Which brings up CCK, I suppose. Another one of those amazing, powerful, and often crazy-making tools. The thing that took the longest of the whole project was creating our rate tables. People love ’em, but wow are they complicated, especially since the folks who do the entry like to be able to enter rates ahead of time to appear when they become effective. I discovered the (experimental!) multigroup feature…and for that feature, my needs were actually pretty simple. It took me a long time to figure out how to theme a multigroup; the day that happened was the occasion of much rejoicing. I’ll be interested to see how it evolves in CCK 3, for sure. In any case, I had to try many different versions of content types for the rates before settling on my current scheme. Of course, that involves Views as well, which I’m also pretty thrilled with overall, even if there are bits and pieces that remain entirely mysterious to me. (Relationships?! And I never did get multiple arguments working quite how I wanted.)

I kept discovering modules over the project, occasionally that led to tearing up one way of doing something and trying something entirely different, running into dead ends, etc. (Don’t ask about nodepicker for tinymce.) I think I’ve gotten a feel for deciding whether a module is going to be worth my time…a look at the issues queue is often very instructive.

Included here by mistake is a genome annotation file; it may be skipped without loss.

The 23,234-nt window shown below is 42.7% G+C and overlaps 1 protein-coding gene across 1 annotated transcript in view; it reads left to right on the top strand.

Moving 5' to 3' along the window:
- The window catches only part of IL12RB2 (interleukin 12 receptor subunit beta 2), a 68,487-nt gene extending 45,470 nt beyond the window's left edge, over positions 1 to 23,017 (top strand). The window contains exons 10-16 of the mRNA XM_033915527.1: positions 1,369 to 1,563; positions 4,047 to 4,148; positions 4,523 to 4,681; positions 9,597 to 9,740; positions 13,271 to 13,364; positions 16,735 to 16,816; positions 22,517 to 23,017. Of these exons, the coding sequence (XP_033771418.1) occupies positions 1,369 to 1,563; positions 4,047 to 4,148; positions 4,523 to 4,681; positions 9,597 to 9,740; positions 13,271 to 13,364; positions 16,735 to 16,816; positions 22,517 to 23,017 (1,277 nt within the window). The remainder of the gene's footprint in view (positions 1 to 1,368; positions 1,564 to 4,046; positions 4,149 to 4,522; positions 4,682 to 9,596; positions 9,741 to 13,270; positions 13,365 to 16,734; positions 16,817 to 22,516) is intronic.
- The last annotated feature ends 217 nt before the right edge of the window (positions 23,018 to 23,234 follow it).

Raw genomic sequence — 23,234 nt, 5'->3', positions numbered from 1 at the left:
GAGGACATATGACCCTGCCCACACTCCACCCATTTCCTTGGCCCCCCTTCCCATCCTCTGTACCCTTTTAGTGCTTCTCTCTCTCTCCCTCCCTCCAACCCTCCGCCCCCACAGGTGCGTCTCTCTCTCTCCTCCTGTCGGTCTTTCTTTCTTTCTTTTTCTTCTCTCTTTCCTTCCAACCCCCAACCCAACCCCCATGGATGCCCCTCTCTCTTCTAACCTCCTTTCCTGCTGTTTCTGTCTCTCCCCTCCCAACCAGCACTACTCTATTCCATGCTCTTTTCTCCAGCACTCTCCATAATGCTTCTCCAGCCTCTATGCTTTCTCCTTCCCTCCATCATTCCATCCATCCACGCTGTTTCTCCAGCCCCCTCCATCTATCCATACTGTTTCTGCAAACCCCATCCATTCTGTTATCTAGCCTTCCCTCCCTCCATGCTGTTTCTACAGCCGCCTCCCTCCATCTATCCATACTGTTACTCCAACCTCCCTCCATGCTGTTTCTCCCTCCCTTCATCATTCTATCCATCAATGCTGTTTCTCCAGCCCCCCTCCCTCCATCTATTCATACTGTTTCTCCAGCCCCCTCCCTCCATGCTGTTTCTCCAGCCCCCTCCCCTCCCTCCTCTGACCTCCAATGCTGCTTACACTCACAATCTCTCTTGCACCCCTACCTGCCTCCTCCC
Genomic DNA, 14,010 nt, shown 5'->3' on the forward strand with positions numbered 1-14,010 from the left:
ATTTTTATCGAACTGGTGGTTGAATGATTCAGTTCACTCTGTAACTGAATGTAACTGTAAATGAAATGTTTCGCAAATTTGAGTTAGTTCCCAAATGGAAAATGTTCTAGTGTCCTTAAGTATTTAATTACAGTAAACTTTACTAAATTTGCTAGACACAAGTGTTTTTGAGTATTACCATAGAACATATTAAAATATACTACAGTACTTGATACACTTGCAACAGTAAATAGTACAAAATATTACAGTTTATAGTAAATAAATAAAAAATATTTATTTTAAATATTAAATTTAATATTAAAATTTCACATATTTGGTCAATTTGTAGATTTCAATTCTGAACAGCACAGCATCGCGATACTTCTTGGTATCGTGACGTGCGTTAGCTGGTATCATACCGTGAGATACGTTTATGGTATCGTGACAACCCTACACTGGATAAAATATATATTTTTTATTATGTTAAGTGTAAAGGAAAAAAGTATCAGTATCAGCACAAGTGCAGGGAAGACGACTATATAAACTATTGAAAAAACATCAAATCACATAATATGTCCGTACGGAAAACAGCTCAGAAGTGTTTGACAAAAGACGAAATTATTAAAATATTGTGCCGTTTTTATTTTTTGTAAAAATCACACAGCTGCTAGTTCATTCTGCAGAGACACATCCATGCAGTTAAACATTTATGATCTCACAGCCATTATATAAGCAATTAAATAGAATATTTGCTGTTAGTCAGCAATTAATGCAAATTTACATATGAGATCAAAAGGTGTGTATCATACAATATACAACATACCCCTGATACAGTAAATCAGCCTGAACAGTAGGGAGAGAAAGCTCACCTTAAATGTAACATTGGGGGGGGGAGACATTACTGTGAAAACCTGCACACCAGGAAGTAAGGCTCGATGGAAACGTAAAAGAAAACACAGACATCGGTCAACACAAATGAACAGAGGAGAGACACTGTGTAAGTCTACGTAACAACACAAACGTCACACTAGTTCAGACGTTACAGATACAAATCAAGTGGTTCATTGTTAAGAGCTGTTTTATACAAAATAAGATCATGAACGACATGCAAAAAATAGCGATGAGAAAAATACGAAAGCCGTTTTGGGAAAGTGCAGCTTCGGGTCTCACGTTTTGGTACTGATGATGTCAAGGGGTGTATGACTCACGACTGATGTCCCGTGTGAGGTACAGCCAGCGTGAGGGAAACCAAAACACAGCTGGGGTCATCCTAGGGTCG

Some highlights: Panels is way cool for some of the multiple-resource type pages, and had I tried it out sooner, I probably would’ve used it for the homepage. Actually, the article I’m writing for our email newsletter, about site enhancements, is going to be entirely about new features made possible by Panels. Clone Module is simple and does exactly what I needed it to. Insert Block and Insert View are incredibly valuable for drawing little chunks of content into other pages. ThemeKey makes me a little crazy (sometimes I swear my selections don’t take) but very useful for handling some particular admin-type, but not actually admin, pages (also helpful: Simple Access), as well as a subsite that has a radically different theme. I still feel like I don’t totally understand Organic Groups, but that subsite couldn’t happen without it. I’m figuring I’m going to learn a whole lot more over the next few months! GMap rocks the branch map, although I still really want a way to make the links on the list of branches open the associated bubbles. I could do that with my hand-built code, but not with the module. 🙁 Getting advanced processing working in Webforms was one of those fist-in-the-air moments, and it took me a reeeeeally long time to get there. I should probably write some more detail about how I made that work.